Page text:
MARCH 2018 RESEARCH UPDATE
We have ahead for us a new year of research summaries from the University of Washington's Dr. Sally Brown. In this February Research Updates Dr .Brown looks at the strong case for biosolids recycling that stems from the looming global climate change challenge. Biosolids is not merely a source of macronutiients in place of chemical fertilizers. We learn that biosolids alters soil qualities in an array of positive ways that accomplish carbon sequestration and a rebirth of soil health. We learn that the carbon in biosolids stays with soil far longer than most carbon sources used as soil amendments, hence it is a superior source of carbon for sequestration. We also learn that the Sylvis, a service company in British Columbia, is preparing a model for calculating carbon credits from biosolids application. Don't miss out on this blurb and please visit the abstracts. For a copy of this opinion-piece blurb and her abstracts of cited literature, go to our website, for which you will need to log-in. And, as always, if you care to receive the original articles, just send a note to email@example.com.
FEBRUARY 2018 RESEARCH UPDATE
Welcome to December, the holiday season and a turn toward winter, frozen ground, snow and ice. But for Dr. Sally Brown, at work in the Northwest U.S., clouds and rain set the tone of the season. So her thoughts in the December Research Updates turn to the performance of "green infrastructure," those increasingly common bioswales and detention ponds amidst our parking lots, commercial developments and "complete streets." She is particularly interested in how these devices are deployed, not so much for moderating the hydrology of stormwater discharge to streams, but for their ability to alter the quality of water, especially reducing toxicity of stormwater to aquatic life. She faces an establishment that, at the starting gate, is biased against biosolids-based components of bioswale soil mixtures, because of presumptions that biosolids-borne metals and nutrients work at cross purposes to high water quality. That may not be so, particularly for those biosolids with iron and aluminum compounds that can adsorb and chelate contaminants. So, here is Dr. Brown's take on the new research into this area of specialty soil mixes for stormwater management. For a copy of this opinion-piece blurb and her abstracts of cited literature, go to our website, for which you will need to log-in. And, as always, if you care to receive the original articles, just send a note to firstname.lastname@example.org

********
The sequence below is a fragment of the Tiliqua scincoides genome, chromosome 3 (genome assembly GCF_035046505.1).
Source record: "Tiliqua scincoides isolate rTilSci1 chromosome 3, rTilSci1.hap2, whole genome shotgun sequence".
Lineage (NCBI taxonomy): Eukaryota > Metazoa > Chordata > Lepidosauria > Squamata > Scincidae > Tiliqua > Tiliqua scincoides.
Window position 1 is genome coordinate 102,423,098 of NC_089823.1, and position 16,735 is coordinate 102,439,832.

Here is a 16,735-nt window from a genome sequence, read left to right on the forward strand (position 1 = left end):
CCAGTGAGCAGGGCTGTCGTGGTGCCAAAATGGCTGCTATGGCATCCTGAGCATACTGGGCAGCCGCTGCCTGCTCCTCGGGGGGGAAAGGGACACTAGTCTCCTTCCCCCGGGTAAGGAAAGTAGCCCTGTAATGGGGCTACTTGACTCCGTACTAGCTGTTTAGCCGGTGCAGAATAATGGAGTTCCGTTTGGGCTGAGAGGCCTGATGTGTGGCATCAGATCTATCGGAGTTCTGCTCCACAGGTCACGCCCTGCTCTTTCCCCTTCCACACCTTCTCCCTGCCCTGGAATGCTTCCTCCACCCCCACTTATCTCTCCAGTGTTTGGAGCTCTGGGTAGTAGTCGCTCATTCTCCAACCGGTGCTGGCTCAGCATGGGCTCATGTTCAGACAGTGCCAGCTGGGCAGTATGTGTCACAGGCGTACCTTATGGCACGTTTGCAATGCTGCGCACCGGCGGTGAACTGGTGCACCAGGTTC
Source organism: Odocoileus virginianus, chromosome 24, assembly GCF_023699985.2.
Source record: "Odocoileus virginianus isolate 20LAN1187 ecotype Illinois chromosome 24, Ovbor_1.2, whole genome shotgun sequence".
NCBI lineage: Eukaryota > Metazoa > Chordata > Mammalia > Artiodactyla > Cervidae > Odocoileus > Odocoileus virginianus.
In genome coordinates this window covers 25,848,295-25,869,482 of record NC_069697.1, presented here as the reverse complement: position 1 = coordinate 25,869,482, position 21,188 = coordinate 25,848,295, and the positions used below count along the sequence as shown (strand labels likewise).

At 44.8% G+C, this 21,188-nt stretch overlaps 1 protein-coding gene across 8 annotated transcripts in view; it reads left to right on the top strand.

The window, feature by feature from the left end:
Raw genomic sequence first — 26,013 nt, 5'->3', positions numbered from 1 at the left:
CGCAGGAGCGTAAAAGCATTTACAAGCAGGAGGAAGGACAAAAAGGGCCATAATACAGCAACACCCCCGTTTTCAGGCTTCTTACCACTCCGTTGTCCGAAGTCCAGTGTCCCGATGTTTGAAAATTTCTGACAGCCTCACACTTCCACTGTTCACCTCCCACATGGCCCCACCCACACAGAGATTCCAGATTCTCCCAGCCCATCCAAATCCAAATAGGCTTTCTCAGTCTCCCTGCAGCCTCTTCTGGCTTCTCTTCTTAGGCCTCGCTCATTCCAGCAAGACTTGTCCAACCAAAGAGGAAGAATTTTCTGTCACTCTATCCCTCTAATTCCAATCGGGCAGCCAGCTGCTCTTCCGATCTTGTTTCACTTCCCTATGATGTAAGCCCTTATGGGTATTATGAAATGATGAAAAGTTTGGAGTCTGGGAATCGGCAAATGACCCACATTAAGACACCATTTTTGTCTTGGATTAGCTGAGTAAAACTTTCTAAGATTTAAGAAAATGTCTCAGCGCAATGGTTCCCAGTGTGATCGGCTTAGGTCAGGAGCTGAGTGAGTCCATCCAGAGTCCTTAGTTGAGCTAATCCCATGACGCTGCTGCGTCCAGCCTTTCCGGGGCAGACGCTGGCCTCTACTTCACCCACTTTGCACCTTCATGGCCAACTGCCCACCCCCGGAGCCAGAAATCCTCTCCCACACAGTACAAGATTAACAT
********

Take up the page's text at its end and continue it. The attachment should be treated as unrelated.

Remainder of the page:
DECEMBER 2017 RESEARCH UPDATE